There’s just two and half weeks until the 2015 Social Enterprise Conference, which will take place on the Monday, 12th October 2015 in London. For those that had organised an event will know it can get pretty crazy in the run up. So, when we heard UK’s Chocolate Week is commencing on 12th – 18th October, we were pretty pleased that Charlotte Borger,
the communication’s director behind the award winning social enterprise, Divine Chocolate Ltd, was able to take some time out and tell us the secret to their success and why people should attend the event. Here is what she had to say;
Divine Chocolate Ltd is a globally recognised social enterprise brand success, why do you think that is?
To compete effectively in any market it’s unlikely to be enough simply to focus on your social enterprise status as your USP. In the FMCG sector this is especially true – where great products and strong brand identities rule. So it’s been vital for Divine to build its brand to be distinctive and appealing in the specific market we are in – premium chocolate. Our success in the mainstream market is a mix of our really great product range, distinctive design and marketing, and a compelling story about the farmers who own us.
What is your current focus or mission right now?
We have just merged our UK and USA business, and consolidating our position as a social enterprise with international scope. We are attending ISM, the biggest confectionery show in the world, for the first time next year, to meet all our overseas distributers. Two representatives from the Ghanaian farmers’ coop that owns Divine will be there – so their voice is heard in the world chocolate market.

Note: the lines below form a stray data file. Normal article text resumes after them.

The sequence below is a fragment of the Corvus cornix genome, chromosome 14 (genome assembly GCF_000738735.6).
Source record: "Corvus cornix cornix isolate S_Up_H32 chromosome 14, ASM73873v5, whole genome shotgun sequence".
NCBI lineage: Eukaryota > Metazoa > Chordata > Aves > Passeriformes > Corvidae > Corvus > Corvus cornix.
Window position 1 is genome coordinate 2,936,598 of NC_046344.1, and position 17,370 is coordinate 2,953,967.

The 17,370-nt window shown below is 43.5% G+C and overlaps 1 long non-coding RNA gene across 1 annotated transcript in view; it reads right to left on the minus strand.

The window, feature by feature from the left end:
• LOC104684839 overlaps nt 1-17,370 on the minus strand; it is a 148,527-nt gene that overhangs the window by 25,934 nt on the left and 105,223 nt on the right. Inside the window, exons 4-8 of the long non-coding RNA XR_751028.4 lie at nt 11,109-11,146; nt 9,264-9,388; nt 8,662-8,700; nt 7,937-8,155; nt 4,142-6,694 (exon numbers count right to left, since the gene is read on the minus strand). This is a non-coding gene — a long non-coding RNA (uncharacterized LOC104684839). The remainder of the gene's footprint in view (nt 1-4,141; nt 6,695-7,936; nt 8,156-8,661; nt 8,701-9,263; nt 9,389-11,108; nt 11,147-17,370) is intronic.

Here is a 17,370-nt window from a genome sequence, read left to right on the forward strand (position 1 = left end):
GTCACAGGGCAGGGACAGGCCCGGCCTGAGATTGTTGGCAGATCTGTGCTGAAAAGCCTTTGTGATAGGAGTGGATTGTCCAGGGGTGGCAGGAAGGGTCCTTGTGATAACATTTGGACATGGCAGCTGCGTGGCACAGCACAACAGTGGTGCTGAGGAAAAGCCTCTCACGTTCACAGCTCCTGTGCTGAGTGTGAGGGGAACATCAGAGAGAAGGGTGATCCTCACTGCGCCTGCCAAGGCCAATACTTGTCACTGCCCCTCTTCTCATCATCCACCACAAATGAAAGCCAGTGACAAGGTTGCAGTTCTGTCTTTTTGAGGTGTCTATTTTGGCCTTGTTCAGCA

What is/was the biggest challenge at Divine Chocolate Ltd?
The Divine Chocolate business model is dependent on volume of sales – so our relationship with supermarkets is key – although we sell in many other channels too. You can never be complacent about being stocked each year in the supermarkets – it’s vital to keep refreshing the reasons why Divine should be on their shelves. Being a leading social enterprise does help but it’s not enough!
Where do you see the future of Social Enterprise?
I think as more and more familiar and/or interesting products and services become available on the high street from companies with social enterprise business models – the concept of “social enterprise” will become more mainstream and desirable. At the moment not enough people really understand what it is, and that examples are already all around them.
Why should people attend?
Social enterprise is the most exciting sector in business today. Building companies with social missions forces greater creativity and innovation in order to compete and offer something different in the market. People are also looking for nicer companies to work for – where they don’t have to leave their values at home.
Charlotte, thank you for taking the time out to share some of your wisdom here, we are very much looking forward to hearing more from you at the 2015 Social Enterprise Conference and how together we can make social enterprise the business model that defines the 21st century.
There are only limited spaces left, so book now to gurantee your place at the event: http://www.socialenterpriseconference.info/tickets/
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